Reading Comprehension (Online Tools)

The internet does provide an excellent avenue for us to find tools that may help our children learn. These tools are, however, quite useful not so much because of the technology they provide but because of the content that they make accessible. My son, currently in third grade, is asked to read at least for half an hour each weekday to develop both stamina and skills in reading. There are, fortunately, books for children that are now available online. With half an hour each day, one may easily find not having enough children's books at home. But there are resources on the web that provide more than just reading materials. My son and I have been using sites compiled by internet4classrooms. One of the sites is Harcourt Publishers' Test Tutor:

The above is an example of a short story and this is accompanied with a set of questions that can be used to assess a child's reading comprehension. The question shown here illustrates an example of a question that can not be answered correctly without reading the story. It is quite specific yet it also contains some valid distractors. The days Saturday, Friday and Monday can clearly be found in the passage, but only reading and understanding the passage can lead to the correct answer that this story takes place on a Saturday morning. One thing the above makes possible is some sort of instant gratification. Stickers can make a child more motivated. The same is true for keeping scores. After going through three short passages and nine questions, my son got eight of nine correctly. At the end, there is an option to replay, and my son eagerly clicked on that and went through the entire series again just to get a perfect score at the end. This sure beats the other times when my son looks at the clock so often just to check how many more minutes remain till half an hour.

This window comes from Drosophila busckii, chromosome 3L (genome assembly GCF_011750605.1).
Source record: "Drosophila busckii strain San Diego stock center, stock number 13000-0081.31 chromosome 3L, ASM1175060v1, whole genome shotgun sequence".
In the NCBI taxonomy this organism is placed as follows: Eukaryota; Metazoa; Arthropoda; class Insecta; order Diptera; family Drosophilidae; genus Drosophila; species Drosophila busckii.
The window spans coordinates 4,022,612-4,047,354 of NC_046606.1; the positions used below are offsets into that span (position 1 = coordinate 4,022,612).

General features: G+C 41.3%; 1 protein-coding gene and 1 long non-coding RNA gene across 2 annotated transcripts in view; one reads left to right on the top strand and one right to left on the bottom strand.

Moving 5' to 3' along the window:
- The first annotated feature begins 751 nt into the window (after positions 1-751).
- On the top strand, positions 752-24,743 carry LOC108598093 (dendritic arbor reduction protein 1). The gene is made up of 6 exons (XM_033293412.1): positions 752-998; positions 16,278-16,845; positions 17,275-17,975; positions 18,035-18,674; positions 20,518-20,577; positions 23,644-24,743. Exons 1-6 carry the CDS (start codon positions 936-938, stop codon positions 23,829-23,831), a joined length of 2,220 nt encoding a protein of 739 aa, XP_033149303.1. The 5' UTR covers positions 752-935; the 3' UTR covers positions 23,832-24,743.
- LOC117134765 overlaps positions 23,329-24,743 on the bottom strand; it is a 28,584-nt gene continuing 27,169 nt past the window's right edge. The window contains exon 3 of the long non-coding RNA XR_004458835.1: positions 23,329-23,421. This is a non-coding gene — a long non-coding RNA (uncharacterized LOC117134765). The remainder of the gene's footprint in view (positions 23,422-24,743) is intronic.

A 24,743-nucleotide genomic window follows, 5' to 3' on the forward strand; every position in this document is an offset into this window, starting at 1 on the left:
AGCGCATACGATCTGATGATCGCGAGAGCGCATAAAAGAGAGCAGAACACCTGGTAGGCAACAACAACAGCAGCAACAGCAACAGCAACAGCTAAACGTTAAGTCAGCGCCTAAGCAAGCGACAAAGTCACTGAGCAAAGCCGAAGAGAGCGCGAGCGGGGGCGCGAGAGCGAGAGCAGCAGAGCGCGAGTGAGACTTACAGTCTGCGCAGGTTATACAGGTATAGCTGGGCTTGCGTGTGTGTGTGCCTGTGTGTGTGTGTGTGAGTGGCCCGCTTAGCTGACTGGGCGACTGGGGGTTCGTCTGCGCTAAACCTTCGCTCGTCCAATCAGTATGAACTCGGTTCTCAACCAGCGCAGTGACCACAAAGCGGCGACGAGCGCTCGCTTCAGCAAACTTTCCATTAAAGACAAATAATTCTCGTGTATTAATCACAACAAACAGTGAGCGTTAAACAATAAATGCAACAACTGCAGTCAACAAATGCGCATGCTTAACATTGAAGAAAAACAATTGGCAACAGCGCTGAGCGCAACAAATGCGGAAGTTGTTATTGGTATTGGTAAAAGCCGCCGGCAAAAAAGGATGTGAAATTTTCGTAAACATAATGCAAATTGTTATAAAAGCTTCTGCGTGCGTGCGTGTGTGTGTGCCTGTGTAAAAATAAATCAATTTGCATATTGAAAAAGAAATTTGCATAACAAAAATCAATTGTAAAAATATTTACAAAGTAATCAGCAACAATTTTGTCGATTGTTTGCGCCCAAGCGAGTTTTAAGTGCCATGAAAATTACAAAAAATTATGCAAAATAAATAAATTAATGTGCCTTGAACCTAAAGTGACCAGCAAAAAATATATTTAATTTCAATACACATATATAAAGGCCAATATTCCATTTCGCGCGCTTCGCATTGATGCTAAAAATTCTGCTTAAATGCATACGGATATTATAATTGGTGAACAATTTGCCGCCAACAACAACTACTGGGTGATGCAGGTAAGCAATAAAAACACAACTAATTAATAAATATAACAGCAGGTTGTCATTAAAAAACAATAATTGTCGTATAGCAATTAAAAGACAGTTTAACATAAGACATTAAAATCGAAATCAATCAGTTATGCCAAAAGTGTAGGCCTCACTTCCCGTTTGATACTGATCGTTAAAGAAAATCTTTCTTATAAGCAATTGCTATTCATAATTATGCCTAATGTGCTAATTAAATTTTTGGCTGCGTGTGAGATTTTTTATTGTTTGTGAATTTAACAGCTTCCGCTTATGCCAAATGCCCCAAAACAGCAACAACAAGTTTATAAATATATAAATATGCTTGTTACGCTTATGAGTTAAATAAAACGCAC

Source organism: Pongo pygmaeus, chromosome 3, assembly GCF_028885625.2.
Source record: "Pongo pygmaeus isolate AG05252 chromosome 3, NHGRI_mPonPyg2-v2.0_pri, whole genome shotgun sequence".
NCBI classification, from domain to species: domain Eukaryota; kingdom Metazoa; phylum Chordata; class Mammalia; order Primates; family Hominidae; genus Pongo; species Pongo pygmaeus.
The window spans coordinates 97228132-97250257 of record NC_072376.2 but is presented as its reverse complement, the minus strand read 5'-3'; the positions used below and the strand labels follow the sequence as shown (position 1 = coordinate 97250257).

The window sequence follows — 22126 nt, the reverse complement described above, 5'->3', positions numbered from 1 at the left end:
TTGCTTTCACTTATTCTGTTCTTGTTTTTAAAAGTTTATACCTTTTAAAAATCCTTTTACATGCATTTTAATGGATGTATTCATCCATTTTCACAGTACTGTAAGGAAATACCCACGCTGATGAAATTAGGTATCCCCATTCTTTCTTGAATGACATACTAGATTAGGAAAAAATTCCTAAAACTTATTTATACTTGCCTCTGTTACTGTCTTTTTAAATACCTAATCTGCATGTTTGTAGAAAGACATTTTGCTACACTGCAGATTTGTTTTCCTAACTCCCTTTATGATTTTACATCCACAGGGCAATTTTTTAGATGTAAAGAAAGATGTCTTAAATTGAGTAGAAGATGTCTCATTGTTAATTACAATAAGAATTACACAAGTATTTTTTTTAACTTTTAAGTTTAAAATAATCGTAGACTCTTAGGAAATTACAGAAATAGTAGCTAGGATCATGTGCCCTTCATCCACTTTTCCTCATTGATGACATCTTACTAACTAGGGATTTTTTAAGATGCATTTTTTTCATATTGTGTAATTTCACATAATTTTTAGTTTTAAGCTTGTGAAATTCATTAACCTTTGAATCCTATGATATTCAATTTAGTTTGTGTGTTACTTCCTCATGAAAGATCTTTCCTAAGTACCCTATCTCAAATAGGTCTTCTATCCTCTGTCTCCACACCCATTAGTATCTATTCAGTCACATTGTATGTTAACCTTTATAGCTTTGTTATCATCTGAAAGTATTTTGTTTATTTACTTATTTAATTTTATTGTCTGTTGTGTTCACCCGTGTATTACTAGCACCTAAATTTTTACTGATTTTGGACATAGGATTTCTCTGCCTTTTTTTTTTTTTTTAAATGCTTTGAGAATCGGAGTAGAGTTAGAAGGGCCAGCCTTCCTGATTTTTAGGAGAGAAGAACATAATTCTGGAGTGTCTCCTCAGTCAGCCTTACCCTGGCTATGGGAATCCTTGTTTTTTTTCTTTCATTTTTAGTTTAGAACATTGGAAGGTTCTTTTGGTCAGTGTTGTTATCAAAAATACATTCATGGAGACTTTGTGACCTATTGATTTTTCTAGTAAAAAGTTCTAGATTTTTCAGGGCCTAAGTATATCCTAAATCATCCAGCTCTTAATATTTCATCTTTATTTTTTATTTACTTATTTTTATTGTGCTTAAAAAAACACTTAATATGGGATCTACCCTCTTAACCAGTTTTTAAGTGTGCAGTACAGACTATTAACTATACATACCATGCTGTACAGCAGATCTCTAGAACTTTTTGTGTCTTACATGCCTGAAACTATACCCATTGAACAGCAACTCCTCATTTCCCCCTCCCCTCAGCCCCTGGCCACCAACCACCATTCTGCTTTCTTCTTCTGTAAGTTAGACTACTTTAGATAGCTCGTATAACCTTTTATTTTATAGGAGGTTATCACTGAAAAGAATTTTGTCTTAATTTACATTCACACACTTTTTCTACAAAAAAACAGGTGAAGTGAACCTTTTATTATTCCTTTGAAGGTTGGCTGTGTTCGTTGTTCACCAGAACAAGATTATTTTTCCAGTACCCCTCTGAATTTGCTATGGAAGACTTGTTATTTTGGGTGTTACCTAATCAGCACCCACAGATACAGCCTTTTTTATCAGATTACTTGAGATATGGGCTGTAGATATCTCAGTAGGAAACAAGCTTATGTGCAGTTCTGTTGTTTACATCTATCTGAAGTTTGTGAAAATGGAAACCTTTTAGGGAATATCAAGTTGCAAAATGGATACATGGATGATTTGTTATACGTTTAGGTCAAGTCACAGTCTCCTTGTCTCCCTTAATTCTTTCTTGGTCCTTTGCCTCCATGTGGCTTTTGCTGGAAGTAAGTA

My son and I have also looked at a site provided by the English Language Centre at the University of Victoria. An example is shown below:
With the question above, my son actually paused for a moment and asked if the story was actually true. My son also attends Sunday school during which he has been introduced to the story of creation. So I told my son that he needed to answer this question based on what he has read and not on what he knows outside of the passage. The above question does illustrate an example in which a student's reading is being assessed and not a student's knowledge. There are other exercises that the above site provides. One example is shown below:

I guess my son and I will find out how this exercise pans out later tonight....